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The Colin Fraser War

by Rich Hammond / Los Angeles Kings

The United States and Canada have peacefully shared a border since the 18th century. There have been some notable exceptions, including nasty disputes over the Dixon Entrance and North Rock, and who can forget the late 1830s in Maine, when armed lumberjacks fought in the Battle of Caribou?

Add to that nastiness one more intra-continental dispute: this summer’s Colin Fraser War.

A more unlikely antagonist has rarely been seen. In a sport full of likable players, Fraser stands out with a friendly, positive demeanor, always quick with a quip. How, then, did Fraser, a 26-year-old fourth-line grinder, end up right in the middle of a nasty off-ice skirmish between the Kings and the Edmonton Oilers?

It’s all behind Fraser now, the controversial trade -- one in which Kings general manager Dean Lombardi unfavorably compared his Edmonton colleague, Steve Tambellini, to financial scammer Bernie Madoff -- plus late-season foot surgery, a late start to training and countless miles of conditioning skating.

Fraser is now a full-fledged member of the Kings, well-liked by teammates and quickly earning the respect of fans. In his first two games of the season, Fraser scored a goal and generally played a gritty, hard-nosed game. It’s been rewarding for Fraser, who had to wait six months for the opportunity.

``It’s been a long road,’’ Fraser said. ``If you date it back to when the injury first happened, last March, it feels like a really long time. But I’m really excited to maybe prove myself and prove what I’ve got, and hopefully I can stay in the lineup and bring some energy and bring something different to the team.’’

Fraser is a center, a position at which the Kings have a multitude of options, including Anze Kopitar, Mike Richards, Jarret Stoll, Brad Richardson, Trevor Lewis and Andrei Loktionov. That’s seven players for four regular spots in the lineup, and those aren’t good odds for a player in Fraser’s position.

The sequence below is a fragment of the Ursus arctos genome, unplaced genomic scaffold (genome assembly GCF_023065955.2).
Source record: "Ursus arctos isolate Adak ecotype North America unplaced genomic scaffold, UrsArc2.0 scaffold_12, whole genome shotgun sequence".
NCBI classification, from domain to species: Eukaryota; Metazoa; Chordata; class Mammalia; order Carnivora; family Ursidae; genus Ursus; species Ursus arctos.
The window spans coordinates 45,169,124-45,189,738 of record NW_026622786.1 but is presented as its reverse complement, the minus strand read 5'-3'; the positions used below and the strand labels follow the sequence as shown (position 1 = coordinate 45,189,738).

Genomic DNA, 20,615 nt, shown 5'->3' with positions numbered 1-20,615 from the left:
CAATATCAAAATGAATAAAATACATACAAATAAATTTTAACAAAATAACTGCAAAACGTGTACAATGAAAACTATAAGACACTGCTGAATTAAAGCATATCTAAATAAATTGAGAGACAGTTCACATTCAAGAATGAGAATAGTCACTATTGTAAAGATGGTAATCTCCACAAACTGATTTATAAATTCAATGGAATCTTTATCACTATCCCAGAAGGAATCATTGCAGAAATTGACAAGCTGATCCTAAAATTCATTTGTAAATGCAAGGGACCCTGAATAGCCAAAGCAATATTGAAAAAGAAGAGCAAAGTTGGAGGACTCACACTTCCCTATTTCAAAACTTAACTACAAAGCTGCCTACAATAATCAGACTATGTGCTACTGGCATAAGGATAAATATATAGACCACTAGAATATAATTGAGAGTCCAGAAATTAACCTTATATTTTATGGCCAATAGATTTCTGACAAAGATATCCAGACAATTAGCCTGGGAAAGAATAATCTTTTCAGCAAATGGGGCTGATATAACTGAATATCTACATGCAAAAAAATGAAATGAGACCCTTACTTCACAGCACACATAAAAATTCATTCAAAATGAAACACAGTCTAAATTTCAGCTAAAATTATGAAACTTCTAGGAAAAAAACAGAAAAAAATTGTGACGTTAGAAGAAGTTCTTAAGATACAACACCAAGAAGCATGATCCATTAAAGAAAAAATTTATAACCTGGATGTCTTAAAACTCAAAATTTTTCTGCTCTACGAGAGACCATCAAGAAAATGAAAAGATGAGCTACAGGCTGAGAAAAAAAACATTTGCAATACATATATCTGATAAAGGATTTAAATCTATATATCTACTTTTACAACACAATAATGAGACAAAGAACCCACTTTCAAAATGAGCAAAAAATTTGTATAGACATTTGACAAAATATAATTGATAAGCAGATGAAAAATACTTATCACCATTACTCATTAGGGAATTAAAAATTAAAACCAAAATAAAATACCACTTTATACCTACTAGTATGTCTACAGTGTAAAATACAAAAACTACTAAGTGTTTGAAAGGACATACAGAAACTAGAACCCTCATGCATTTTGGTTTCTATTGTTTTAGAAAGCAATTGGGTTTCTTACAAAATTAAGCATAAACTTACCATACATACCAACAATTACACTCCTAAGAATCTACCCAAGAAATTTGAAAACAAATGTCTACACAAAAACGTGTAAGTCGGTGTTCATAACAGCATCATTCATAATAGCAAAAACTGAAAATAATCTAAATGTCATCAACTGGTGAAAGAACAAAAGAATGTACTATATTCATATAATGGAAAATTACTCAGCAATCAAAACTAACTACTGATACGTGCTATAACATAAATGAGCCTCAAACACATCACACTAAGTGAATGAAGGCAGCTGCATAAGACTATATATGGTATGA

But when forward Scott Parse went down with an injury last week, the Kings turned to Fraser, who had been a positive, encouraging presence in the locker room and on the ice in practice.

``It was certainly frustrating for him to not be in the lineup, knowing what was going on, with a lot of uncertainty in his own life,’’ Kings coach Terry Murray said. ``But he’s a hockey player, and he handled it very well. He kept his work ethic very high. He was very positive and enthusiastic during all of that time in practice, and he got himself prepared to play for when the opportunity came.’’

Fraser certainly deserved to be on the positive side of a story, after months of bizarre circumstances.

It started shortly after the end of last season, when veteran forward Ryan Smyth asked Lombardi for a trade in order to be closer to his home in Alberta. Lombardi decided to honor Smyth’s request, even though it really only left him with two trading partners, the Edmonton Oilers and Calgary Flames.

Still, on June 24, Lombardi thought he had a deal. He would trade Smyth to the Oilers for forward Gilbert Brule and a mid-round draft pick. The deal, for all practical purposes, was completed, with the Kings about to sign the paperwork. They intended, upon acquiring Brule, to buy out his contract, but at the last minute, learned that Brule’s status as an injured player would prevent a buyout from taking place.

The two teams publicly bickered about Brule’s status but, two days later, agreed on a new trade: the Kings would send Smyth to the Oilers for Fraser and a seventh-round draft pick.